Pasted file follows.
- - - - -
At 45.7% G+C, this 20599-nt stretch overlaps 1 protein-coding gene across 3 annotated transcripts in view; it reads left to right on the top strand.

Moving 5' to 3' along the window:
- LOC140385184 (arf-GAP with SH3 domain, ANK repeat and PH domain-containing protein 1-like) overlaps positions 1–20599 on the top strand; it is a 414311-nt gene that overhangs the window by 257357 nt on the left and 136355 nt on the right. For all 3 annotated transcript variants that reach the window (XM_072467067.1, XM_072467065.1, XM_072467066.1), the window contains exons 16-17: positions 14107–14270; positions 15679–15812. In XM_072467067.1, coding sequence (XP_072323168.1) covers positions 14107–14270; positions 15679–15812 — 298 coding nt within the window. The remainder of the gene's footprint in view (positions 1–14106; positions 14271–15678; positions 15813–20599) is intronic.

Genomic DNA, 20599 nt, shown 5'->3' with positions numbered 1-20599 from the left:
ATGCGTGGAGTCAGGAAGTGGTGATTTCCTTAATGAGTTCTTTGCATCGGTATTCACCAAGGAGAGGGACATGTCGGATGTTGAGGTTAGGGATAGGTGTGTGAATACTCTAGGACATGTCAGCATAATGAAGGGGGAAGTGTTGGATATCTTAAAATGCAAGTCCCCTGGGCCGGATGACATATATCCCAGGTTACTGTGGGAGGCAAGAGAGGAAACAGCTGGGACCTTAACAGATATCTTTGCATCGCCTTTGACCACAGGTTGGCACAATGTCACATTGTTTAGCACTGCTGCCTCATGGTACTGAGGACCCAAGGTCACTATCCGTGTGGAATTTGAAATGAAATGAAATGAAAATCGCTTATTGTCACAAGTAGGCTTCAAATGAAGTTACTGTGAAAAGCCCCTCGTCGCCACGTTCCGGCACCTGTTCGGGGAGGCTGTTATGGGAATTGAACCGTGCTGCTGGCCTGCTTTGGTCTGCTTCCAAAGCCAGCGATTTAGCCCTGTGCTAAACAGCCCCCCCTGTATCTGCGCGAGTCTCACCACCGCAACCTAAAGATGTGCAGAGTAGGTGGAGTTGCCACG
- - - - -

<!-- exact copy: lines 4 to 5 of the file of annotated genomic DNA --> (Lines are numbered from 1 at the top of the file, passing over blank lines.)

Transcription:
Genomic DNA, 20599 nt, shown 5'->3' with positions numbered 1-20599 from the left:
ATGCGTGGAGTCAGGAAGTGGTGATTTCCTTAATGAGTTCTTTGCATCGGTATTCACCAAGGAGAGGGACATGTCGGATGTTGAGGTTAGGGATAGGTGTGTGAATACTCTAGGACATGTCAGCATAATGAAGGGGGAAGTGTTGGATATCTTAAAATGCAAGTCCCCTGGGCCGGATGACATATATCCCAGGTTACTGTGGGAGGCAAGAGAGGAAACAGCTGGGACCTTAACAGATATCTTTGCATCGCCTTTGACCACAGGTTGGCACAATGTCACATTGTTTAGCACTGCTGCCTCATGGTACTGAGGACCCAAGGTCACTATCCGTGTGGAATTTGAAATGAAATGAAATGAAAATCGCTTATTGTCACAAGTAGGCTTCAAATGAAGTTACTGTGAAAAGCCCCTCGTCGCCACGTTCCGGCACCTGTTCGGGGAGGCTGTTATGGGAATTGAACCGTGCTGCTGGCCTGCTTTGGTCTGCTTCCAAAGCCAGCGATTTAGCCCTGTGCTAAACAGCCCCCCCTGTATCTGCGCGAGTCTCACCACCGCAACCTAAAGATGTGCAGAGTAGGTGGAGTTGCCACG